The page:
The Greeks and the Romans provide the cultural foundation of our own society. Students explore these roots through their Latin lessons in Years 7 and 8, with some taking the subject from Year 9 onwards.
Trips are organised to Hadrian’s Wall and Vindolanda, to explore life on the edge of empire, and further afield to the British Museum or even to Rome.
Equipping pupils with the skills of analysis of the written word and self-expression in speech and writing are just part of what we do: engendering a love of literature is equally important to us.
Reading groups, writing competitions and a trip to the Globe Theatre supplement what happens in the classroom. With public speaking competitions for all year groups, we aim to enable even the shyest pupil to acquit themself with confidence before an audience.
Can you handle a gun clinometer, a hydroprop or a turbidity tube? The Geography department fiercely maintains fieldwork as a fundamental element in the pupils’ experience of the subject.
In each year group, pupils are able to test hypotheses in the field, from settlement studies in Teesdale to glaciation in Langdale while residentials inspire older pupils with a genuine love of the subject.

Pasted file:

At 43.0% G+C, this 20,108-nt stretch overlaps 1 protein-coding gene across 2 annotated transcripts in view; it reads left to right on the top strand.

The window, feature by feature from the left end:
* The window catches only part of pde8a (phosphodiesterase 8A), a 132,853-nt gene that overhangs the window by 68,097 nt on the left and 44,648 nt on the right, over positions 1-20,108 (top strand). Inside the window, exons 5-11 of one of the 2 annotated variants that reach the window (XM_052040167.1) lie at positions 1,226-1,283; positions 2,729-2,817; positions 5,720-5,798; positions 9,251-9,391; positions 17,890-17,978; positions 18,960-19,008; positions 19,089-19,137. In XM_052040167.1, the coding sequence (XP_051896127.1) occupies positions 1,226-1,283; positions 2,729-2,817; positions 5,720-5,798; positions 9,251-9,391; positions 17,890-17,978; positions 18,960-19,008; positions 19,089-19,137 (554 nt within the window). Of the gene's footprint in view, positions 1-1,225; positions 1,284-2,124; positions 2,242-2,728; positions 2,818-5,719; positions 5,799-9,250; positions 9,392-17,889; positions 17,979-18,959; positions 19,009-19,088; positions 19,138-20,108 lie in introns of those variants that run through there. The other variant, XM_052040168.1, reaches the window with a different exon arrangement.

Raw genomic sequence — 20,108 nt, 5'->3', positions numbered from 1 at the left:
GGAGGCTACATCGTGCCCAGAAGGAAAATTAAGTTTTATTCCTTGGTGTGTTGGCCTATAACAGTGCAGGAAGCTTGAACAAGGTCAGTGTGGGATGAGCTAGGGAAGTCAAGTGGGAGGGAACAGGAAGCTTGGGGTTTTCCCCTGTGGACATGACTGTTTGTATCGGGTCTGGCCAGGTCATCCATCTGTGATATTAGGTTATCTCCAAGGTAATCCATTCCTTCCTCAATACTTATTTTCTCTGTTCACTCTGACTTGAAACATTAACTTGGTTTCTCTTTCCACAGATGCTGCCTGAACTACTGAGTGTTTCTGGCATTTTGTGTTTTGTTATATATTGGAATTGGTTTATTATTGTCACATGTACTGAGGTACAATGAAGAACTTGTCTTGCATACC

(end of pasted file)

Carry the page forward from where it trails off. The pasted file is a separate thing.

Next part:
We introduce pupils to the breadth of human history and develop their ability to research and analyse evidence. Debating the knotty issues of the past engenders a strong spirit of inquiry and involvement with the complex world in which we live.
The subject is brought to life at Durham High by trips to York, Fountains Abbey, various museums and to the battlefields of World War I.
We ensure that this subject is beneficial to all students, both as an academic discipline and as an opportunity to develop spiritual, moral and cultural awareness. In a caring and stimulating classroom environment, pupils develop as thinkers by critically analysing different religious beliefs.
We encourage open-mindedness and a respect for all peoples and for the earth through philosophical enquiry and the study of the six major world religions.